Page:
A Beginner’s guide to Pension Transfers

J Finance Transferring a pension

Why transfer a pension?

Considering transferring your pension pot? Here’s what you need to consider…

There’s a number of situations where it may make sense to transfer your pension pot to a different arrangement. They include:

  • The fees are high and you would like to move to a new lower-fee pension plan.
  • Your company pension scheme is being wound up or frozen or offering enhanced transfer values.
  • To amalgamate small pensions from various providers and top-up plans.
  • When you want to add a personal pension to an occupational pension scheme.

What happens when you transfer a pension?

If you move your cash from a pension scheme into another one, your membership of the original scheme normally ends. This is not always a good idea and taking advice from a qualified financial adviser is essential before you transfer any pension benefits. Your income during your retirement years could depend on this.

Financial advisers will be able to research your current and new pension schemes and will be able to work out if you’ll benefit or lose out by transferring your pension.

When you shouldn’t transfer a pension

Anyone in the following situations should normally avoid transferring a pension:

  • If you are a current member of a company defined-benefit (DB) pension, it will often not be worth transferring to a personal scheme. The DB scheme offers guaranteed income and benefits to your spouse or family should you die and is linked to your salary.
  • If you have a defined contribution scheme with a current employer, you will normally lose their contributions if you transfer.
  • If you have an employer funded personal pension with low charges and good investment performance.

Things to consider

To make sure you don’t lose out – these are some of the risks to be aware of:

  • Exit penalties: leaving an existing policy could costs thousands in fees – check this out!
  • Transfer of risk: Switching from a final salary scheme to a personal pension, moves the investment risk from your employer to you.
  • Loss of guaranteed annuity rates (GARs): GARs mean you get a higher income, you need to check that a new provider will offer the same or better.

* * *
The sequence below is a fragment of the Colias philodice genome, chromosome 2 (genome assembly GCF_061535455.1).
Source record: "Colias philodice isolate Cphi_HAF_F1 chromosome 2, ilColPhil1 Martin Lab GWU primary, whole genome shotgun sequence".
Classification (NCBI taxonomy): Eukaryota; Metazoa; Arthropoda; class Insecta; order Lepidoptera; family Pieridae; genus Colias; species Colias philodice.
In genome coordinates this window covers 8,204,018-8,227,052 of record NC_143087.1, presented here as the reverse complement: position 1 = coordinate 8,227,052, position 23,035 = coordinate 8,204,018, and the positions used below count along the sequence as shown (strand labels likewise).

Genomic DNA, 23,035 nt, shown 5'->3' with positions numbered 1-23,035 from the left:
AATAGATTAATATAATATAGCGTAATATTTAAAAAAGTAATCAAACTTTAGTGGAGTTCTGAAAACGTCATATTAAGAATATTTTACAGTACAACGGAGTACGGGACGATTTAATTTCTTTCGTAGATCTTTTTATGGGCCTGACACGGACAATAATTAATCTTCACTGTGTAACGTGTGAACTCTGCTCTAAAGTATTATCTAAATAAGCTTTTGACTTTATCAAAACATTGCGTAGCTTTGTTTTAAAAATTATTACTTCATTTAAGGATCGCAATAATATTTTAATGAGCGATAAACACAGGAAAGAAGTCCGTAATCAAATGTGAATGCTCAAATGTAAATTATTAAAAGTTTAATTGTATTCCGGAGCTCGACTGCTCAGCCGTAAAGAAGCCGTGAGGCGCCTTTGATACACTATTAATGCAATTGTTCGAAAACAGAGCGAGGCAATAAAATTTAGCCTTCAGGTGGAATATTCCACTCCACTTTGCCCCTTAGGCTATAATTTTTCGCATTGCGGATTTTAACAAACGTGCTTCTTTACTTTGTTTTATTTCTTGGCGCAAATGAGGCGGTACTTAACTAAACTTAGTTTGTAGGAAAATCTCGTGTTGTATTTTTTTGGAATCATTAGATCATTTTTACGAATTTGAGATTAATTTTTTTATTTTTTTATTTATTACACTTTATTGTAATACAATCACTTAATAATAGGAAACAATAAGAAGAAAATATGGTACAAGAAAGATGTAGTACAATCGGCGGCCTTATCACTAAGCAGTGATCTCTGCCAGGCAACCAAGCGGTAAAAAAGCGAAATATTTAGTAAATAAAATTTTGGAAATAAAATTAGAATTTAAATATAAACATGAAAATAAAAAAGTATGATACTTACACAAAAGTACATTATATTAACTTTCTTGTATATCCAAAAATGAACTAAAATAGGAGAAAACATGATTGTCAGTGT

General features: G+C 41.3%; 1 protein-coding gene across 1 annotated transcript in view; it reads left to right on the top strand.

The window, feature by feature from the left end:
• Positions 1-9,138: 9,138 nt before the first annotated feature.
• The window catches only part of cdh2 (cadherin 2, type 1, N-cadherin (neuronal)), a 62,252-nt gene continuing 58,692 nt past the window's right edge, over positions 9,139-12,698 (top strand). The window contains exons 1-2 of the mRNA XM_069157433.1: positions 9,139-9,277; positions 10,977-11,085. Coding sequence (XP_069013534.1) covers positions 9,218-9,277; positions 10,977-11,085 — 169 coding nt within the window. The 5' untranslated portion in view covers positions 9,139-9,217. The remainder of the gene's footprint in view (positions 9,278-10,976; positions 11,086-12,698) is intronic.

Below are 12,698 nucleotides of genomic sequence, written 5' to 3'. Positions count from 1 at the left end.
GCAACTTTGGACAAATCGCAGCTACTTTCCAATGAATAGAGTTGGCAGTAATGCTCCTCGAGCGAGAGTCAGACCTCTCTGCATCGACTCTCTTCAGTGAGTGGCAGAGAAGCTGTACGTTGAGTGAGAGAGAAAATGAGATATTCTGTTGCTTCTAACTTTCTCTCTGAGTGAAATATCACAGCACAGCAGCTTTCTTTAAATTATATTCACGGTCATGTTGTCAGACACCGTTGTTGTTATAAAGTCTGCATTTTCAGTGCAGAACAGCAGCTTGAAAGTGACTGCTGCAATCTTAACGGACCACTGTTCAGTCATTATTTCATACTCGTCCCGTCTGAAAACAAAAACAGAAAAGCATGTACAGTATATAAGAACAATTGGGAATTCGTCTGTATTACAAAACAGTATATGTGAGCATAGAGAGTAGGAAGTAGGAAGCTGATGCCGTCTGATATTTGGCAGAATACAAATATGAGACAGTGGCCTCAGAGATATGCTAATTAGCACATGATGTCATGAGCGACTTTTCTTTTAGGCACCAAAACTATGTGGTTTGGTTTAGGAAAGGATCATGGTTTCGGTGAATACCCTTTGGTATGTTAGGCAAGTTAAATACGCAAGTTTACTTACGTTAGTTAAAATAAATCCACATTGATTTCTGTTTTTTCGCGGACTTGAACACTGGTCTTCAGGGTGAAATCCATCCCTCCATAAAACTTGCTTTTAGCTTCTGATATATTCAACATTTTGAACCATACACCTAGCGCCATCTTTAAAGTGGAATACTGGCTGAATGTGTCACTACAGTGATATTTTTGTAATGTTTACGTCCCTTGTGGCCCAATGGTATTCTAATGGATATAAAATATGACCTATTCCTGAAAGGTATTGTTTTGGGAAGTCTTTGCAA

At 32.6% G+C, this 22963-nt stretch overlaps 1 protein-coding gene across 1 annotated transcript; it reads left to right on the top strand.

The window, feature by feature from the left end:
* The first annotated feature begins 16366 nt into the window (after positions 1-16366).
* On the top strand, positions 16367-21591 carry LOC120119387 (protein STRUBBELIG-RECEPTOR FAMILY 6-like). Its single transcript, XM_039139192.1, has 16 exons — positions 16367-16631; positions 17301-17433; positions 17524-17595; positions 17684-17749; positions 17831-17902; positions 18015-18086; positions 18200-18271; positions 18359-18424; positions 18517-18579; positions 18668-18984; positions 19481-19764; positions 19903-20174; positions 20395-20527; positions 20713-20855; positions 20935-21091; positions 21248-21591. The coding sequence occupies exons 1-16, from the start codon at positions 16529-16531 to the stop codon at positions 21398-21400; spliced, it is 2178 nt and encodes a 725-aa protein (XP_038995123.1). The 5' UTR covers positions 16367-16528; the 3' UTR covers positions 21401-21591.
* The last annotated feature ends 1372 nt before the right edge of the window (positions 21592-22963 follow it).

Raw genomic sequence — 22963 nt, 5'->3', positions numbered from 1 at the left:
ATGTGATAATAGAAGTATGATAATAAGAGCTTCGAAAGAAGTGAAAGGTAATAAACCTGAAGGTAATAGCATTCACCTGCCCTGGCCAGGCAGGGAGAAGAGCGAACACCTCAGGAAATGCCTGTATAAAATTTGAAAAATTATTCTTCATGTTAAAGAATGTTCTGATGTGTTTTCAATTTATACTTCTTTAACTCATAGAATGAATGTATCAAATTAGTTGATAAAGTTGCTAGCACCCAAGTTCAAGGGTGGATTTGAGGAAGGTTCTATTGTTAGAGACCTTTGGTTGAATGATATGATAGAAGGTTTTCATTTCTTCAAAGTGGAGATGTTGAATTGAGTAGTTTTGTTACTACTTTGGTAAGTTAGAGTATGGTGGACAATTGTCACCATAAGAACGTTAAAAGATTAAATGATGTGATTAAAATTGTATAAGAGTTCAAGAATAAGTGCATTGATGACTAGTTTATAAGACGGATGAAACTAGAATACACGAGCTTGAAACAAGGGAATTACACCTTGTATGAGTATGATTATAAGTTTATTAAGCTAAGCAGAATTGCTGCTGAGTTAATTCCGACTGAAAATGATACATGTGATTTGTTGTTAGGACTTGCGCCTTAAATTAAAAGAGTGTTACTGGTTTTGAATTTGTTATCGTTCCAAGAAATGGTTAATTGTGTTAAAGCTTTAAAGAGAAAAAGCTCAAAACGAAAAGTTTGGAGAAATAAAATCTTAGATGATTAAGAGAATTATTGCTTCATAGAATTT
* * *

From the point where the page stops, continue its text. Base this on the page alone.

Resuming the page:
• Changing your mind: while there can be a 30-day cancellation period on the transfer, most pension schemes won’t accept you back again – so be very sure of your decision.
  • Lost bonuses: Some pension providers offer bonuses to loyal customers, you may lose this with a new pension provider.
  • Reduced transfer value: if your defined benefit pension scheme is under-funded, you may be offered less than you expected.
  • Tax-free lump sums: If you had the right to take a tax-free lump sum of more than 25% under pre-2006 rules, you will normally lose that benefit.

How does a pension transfer work?

The rules that apply to pensions are very strict – and although you don’t need to know all of them, a financial adviser will.

Initially you need to establish what kind of pension you have:

  • Final Salary Pension Schemes – If you hold one of these you are guaranteed a fixed percentage of your final salary when you retire. This is known as a Defined Benefit pensions because the amount you receive is fixed, regardless of what contributions you have made. These are usually held by those who work for the public sector or a large company.
  • Money Purchase Pension Schemes – The money you pay into your pension has been invested, along with money from the others in the same scheme.  On retirement, the money you have paid in will define how much you receive – you can then use this sum to buy an annuity or fund a draw down arrangement, which will provide your income for the rest of your life. This is called a Defined Contribution pension – because your contributions determine how much you will get.
  • Personal Pension Scheme – If you do not have a pension available through your employer, you may have paid into a personal pension (or private pension) and you will be making regular contributions, from your personal bank account.
  • Group Personal Pension Scheme – Group personal pensions (GPPs) are a type of defined contribution pension which some employers offer to their workers. In a group personal pension, the scheme is run by a pension provider that your employer chooses, but your pension is an individual contract between you and the provider. Most autoenrolment or workplace pension schemes work on this basis.

You may then wish to look at investing in a SIPP (Self-Invested Personal Pensions). If you want to amalgamate your pension pots from a number of schemes, SIPPs offer a wider range of investments, including commercial property, so are suitable for more experienced investors. SIPPS can also be managed online, with your accounts looking rather like online banking, so it’s easy to see where your money is being held.

Before you make any decision about transferring your pension, do seek advice from a knowledgeable financial adviser, who can help you make an informed decision.

If you would like to discuss your pension or any financial matters, we will be happy to help. Please contact us without obligation.


Established in Berkshire in 2004, J Finance Ltd is one of the leading financial planning companies in the area. We serve clients across the South of England including Oxfordshire, Buckinghamshire, Hampshire and Wiltshire. If you would like to discuss this subject or any other financial matter, please contact us on 01635 521 300 or email contact@jfinance.co.uk.